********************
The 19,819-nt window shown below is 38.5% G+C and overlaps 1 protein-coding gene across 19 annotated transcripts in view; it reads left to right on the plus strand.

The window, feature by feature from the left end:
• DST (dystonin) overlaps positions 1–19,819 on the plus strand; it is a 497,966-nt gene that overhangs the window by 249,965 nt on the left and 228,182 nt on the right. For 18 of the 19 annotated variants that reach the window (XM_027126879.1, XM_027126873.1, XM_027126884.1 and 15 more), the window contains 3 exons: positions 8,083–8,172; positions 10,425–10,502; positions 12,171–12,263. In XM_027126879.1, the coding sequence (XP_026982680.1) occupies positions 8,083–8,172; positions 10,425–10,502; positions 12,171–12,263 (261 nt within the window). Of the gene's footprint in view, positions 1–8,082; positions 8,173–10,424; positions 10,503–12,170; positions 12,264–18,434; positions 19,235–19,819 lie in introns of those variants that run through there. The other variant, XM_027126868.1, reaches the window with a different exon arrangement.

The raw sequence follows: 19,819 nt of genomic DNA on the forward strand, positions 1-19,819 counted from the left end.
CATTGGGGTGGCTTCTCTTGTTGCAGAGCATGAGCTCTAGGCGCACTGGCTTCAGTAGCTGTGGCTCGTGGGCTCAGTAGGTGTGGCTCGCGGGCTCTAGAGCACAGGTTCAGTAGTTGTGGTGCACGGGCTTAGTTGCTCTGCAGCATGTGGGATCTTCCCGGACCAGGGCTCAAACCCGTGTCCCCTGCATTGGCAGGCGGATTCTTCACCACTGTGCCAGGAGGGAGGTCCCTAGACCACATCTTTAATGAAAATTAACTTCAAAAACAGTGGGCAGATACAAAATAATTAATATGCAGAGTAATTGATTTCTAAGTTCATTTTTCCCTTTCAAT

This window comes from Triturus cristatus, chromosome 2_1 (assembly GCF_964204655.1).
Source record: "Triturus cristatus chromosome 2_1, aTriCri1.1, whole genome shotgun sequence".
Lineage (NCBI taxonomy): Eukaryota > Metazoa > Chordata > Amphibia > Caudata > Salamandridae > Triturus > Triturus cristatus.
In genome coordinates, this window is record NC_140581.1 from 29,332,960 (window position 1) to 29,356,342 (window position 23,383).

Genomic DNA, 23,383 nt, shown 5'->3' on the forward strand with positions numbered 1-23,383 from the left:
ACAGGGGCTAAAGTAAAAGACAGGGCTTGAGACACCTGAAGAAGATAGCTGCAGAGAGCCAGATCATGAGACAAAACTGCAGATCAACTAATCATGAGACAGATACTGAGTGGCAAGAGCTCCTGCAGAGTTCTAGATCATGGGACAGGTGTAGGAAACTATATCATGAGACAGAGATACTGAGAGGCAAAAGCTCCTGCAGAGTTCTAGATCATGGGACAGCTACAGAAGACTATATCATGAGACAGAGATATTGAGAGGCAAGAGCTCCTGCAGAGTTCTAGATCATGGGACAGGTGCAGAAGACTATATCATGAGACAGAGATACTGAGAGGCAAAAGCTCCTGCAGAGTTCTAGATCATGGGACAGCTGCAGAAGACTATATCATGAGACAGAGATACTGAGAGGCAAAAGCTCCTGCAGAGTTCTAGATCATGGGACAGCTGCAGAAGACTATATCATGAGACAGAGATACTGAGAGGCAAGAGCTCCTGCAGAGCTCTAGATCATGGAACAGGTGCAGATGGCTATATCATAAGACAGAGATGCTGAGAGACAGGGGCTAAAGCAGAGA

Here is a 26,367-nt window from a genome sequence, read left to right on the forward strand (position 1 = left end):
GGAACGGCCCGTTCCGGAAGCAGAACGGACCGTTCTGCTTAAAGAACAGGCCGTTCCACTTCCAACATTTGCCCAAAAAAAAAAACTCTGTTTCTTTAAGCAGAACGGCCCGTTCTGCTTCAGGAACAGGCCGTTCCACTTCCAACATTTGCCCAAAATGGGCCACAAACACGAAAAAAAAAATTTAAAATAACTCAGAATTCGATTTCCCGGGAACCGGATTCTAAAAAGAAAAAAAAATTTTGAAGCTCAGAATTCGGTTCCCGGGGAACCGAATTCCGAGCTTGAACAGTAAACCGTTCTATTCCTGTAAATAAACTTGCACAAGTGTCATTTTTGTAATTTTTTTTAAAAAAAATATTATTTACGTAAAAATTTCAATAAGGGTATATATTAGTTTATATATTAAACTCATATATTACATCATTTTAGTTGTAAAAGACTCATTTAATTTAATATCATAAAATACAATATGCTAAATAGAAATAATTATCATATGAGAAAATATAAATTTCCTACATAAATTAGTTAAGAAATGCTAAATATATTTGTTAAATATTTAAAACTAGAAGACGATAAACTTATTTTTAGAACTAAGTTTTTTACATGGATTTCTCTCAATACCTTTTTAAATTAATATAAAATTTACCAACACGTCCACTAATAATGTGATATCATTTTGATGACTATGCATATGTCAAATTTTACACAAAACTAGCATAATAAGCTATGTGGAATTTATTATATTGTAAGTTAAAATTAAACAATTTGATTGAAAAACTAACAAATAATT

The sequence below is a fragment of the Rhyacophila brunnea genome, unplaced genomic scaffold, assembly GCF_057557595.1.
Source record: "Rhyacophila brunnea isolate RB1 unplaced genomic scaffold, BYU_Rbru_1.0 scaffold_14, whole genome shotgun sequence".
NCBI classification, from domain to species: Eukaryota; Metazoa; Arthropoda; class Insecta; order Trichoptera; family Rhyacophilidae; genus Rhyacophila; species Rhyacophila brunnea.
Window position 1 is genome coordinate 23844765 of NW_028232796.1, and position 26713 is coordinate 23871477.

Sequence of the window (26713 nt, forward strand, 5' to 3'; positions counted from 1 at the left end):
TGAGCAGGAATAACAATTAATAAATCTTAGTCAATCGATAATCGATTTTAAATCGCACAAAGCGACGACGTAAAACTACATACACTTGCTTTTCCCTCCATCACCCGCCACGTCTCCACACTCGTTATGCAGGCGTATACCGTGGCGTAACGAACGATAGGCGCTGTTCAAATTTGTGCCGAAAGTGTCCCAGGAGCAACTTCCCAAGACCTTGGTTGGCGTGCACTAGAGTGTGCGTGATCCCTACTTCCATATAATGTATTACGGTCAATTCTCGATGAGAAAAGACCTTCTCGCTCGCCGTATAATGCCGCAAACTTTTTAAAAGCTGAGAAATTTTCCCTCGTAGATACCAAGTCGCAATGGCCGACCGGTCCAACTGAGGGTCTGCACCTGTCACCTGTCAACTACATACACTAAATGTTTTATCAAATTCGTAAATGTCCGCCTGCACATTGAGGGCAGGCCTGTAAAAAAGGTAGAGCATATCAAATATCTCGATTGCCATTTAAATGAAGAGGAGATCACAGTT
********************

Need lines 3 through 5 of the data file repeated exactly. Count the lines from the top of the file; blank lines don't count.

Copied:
• DST (dystonin) overlaps positions 1–19,819 on the plus strand; it is a 497,966-nt gene that overhangs the window by 249,965 nt on the left and 228,182 nt on the right. For 18 of the 19 annotated variants that reach the window (XM_027126879.1, XM_027126873.1, XM_027126884.1 and 15 more), the window contains 3 exons: positions 8,083–8,172; positions 10,425–10,502; positions 12,171–12,263. In XM_027126879.1, the coding sequence (XP_026982680.1) occupies positions 8,083–8,172; positions 10,425–10,502; positions 12,171–12,263 (261 nt within the window). Of the gene's footprint in view, positions 1–8,082; positions 8,173–10,424; positions 10,503–12,170; positions 12,264–18,434; positions 19,235–19,819 lie in introns of those variants that run through there. The other variant, XM_027126868.1, reaches the window with a different exon arrangement.

The raw sequence follows: 19,819 nt of genomic DNA on the forward strand, positions 1-19,819 counted from the left end.
CATTGGGGTGGCTTCTCTTGTTGCAGAGCATGAGCTCTAGGCGCACTGGCTTCAGTAGCTGTGGCTCGTGGGCTCAGTAGGTGTGGCTCGCGGGCTCTAGAGCACAGGTTCAGTAGTTGTGGTGCACGGGCTTAGTTGCTCTGCAGCATGTGGGATCTTCCCGGACCAGGGCTCAAACCCGTGTCCCCTGCATTGGCAGGCGGATTCTTCACCACTGTGCCAGGAGGGAGGTCCCTAGACCACATCTTTAATGAAAATTAACTTCAAAAACAGTGGGCAGATACAAAATAATTAATATGCAGAGTAATTGATTTCTAAGTTCATTTTTCCCTTTCAAT